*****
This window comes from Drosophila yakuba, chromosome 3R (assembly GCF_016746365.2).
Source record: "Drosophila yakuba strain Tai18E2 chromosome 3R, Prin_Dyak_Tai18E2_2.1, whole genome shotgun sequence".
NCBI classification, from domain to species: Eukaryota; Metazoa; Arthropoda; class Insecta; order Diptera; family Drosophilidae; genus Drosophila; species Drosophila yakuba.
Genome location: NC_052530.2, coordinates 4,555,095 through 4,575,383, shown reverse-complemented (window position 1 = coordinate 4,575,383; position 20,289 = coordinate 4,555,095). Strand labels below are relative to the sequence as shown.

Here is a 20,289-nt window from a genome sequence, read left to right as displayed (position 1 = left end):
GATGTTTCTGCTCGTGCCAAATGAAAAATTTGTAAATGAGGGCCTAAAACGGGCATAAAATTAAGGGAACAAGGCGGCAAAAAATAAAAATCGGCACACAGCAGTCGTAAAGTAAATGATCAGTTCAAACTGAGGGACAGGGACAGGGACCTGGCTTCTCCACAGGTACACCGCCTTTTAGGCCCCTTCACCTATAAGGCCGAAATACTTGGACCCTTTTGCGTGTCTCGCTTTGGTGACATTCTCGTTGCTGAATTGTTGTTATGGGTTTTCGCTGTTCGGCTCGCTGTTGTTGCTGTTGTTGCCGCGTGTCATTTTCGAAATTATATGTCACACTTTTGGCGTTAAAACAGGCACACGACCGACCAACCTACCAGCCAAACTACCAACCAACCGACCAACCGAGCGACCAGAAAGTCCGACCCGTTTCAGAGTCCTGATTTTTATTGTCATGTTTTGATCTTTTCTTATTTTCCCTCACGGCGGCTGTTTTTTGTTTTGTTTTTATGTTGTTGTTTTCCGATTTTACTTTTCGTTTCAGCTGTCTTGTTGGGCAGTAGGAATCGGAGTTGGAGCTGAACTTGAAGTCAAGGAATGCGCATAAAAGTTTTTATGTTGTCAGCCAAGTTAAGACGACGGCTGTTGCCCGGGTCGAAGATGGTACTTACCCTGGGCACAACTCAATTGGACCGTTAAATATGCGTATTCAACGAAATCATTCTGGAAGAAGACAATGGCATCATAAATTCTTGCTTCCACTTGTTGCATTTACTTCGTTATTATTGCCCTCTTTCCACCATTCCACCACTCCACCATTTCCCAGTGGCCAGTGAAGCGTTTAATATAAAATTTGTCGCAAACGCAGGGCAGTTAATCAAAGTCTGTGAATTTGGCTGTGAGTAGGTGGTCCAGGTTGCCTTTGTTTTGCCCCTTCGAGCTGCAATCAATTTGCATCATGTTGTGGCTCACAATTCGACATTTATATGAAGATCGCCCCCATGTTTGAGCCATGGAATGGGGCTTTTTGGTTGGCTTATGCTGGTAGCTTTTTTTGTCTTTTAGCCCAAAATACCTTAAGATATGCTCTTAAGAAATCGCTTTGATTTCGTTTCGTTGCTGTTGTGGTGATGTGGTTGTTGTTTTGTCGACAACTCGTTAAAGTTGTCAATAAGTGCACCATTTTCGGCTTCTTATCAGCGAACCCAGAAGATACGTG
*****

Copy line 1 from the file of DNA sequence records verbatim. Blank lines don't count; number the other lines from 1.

This window comes from Drosophila yakuba, chromosome 3R (assembly GCF_016746365.2).